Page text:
EnviroHealth Tutorial 10: Switching off is good for you

Most of us know by now that using less electricity is crucial to halting climate change, but switching off the lights may have other more direct health benefits too.

Your nightly dose of darkness
Sleep scientists now think that too much artificial light at night, which causes us to have an unnaturally extended day, may have various negative health effects.

Too much artificial light at night reduces production of the “sleep” hormone melatonin, disturbs the circadian rhythm (your body's internal clock that regulates the sleep-wake cycle), increases stress and suppresses the immune system.

We’re familiar with how disturbed sleep (caused, for example, by shining a bright light on a sleeper’s face) causes sluggishness, poor concentration, depression and irritability. But reduced melatonin might be a causative factor in serious health problems in the long term too.

Melatonin is thought to help protect genetic material from the mutations that lead to cancer. Thus artificially extended days, and the melatonin suppression this may cause, could increase the risk for certain cancers. Night-shift work has been officially classified as "probably carcinogenic”, and sleep scientists recommend that it should be limited to a maximum of two nights a week.
Studies on women who work the night shift have shown that their incidence of breast cancer increases, and it increases even more with longer shifts and the number of years they spend working at night. Evidence is mounting that the night shift predisposes workers to endometrial, prostate and colorectal cancer as well.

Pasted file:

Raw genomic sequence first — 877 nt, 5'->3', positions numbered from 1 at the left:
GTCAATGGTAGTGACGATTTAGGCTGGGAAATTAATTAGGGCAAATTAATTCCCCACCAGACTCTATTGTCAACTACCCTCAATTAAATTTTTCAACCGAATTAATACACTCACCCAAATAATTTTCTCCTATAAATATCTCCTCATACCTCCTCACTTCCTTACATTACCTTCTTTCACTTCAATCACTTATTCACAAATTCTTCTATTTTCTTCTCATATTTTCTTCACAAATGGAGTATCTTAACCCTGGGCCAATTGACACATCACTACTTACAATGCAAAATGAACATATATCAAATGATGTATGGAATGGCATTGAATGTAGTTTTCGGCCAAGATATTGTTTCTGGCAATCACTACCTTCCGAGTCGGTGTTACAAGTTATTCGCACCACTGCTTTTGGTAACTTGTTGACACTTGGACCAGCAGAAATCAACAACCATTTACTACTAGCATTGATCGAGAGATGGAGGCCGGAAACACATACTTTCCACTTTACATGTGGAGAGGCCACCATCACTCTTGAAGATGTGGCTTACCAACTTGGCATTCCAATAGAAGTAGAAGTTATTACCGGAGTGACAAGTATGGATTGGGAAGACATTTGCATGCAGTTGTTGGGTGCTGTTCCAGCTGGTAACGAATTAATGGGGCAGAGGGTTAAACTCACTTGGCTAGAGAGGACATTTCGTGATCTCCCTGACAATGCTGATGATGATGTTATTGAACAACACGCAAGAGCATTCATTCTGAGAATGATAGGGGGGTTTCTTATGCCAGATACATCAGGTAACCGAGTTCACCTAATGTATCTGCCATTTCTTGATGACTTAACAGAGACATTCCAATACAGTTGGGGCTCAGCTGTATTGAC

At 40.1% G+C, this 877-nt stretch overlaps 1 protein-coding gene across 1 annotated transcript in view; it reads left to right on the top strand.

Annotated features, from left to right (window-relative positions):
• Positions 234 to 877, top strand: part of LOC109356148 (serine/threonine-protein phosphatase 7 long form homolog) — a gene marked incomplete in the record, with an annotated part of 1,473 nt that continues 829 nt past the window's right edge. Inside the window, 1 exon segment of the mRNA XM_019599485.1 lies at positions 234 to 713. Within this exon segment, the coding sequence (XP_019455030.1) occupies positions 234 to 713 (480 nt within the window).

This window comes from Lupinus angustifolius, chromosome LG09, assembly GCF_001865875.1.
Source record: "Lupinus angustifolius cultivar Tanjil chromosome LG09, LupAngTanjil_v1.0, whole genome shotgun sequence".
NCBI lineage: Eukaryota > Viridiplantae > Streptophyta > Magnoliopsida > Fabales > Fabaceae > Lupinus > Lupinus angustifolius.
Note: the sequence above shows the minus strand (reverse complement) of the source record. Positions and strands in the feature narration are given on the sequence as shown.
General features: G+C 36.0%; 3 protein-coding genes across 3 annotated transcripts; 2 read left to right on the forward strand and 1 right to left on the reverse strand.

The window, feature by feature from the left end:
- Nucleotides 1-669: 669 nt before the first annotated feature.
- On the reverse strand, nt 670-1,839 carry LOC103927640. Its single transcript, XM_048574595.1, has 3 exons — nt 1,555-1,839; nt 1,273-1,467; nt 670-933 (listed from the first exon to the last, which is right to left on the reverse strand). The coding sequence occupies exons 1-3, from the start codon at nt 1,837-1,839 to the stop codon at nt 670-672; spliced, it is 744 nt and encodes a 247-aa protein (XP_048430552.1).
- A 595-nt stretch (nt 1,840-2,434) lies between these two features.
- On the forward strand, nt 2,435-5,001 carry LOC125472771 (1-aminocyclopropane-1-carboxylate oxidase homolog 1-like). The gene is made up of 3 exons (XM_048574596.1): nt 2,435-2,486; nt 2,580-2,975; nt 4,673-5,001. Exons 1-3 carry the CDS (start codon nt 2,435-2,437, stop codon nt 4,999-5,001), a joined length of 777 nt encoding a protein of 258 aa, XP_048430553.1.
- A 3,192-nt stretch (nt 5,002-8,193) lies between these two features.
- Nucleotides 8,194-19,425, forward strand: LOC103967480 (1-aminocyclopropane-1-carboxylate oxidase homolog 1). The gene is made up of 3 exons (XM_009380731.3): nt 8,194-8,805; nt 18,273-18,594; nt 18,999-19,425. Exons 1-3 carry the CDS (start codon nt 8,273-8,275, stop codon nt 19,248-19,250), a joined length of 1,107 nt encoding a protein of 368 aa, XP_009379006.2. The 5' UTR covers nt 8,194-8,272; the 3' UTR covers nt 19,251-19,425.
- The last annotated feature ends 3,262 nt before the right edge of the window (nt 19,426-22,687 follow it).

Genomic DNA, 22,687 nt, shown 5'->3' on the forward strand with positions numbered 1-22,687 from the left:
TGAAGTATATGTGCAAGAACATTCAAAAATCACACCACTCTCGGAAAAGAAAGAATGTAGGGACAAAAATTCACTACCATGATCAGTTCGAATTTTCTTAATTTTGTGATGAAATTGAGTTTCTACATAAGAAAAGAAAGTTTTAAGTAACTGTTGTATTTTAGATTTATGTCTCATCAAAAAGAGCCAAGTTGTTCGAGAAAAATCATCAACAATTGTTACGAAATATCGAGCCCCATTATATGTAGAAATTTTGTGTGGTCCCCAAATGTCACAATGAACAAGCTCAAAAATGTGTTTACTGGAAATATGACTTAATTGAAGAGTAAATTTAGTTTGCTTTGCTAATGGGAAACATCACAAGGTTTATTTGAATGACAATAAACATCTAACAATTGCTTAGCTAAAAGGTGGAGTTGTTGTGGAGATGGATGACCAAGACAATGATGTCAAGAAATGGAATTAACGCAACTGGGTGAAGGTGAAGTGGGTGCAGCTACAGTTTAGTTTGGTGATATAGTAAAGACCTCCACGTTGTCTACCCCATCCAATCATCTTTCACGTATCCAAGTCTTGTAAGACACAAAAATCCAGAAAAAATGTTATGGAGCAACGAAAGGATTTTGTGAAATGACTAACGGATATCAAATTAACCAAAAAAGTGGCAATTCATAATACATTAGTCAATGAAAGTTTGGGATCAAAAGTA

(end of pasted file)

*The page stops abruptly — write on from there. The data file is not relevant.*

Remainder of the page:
Scientists have also speculated that artificial light could have contributed to the increase in childhood leukemia – up by about 50% over the last (increasingly well-lit) fifty years.

“Precocious” puberty – when signs of puberty appear earlier than normal – is also increasing throughout the developed world, particularly among girls. One suspected factor is their average weight increase; another is reduced melatonin levels from too much artificial light.
Too much screen time also encourages children to be sedentary, making them more prone to overweight, which is thought to further suppress melatonin production. Decreased melatonin levels disturb sleep patterns and may cause hyperactivity.

And also worrying: children who used night-lights up to age two showed a significantly greater chance of developing short-sightedness.

How to get a good night’s dark:
  • Follow the dark-light sleep-wake cycle, as our ancestors did, by turning in early and rising with the sun. Make it your routine to get a full night's sleep in natural darkness. If you wake up during the night, aim to keep the lights off if possible.
  • Use blinds or curtains to block “light pollution” from street lights.
  • Rather don’t use night-lights for children, or wean them off these by gradually dimming the source or moving it away from the bedside. A nice green option for a nightlight is a “sun jar” or solar lamp: these charge up when you place them in sunlight during the day, then give out several hours of mellow light at night before gradually fading. And it won’t hurt to cut down on the time kids (and others) spend watching TV or surfing the internet.
  • If you do shift work, try to organise with your employer that you do fixed shifts rather than rotating shifts: the latter is thought to be far more disruptive to the sleep-wake cycle, and carries potentially higher health risks.
  • Even if you don't work the night shift, consider that studying, partying or watching TV till the small hours also exposes you to excessive amounts of artificial light.

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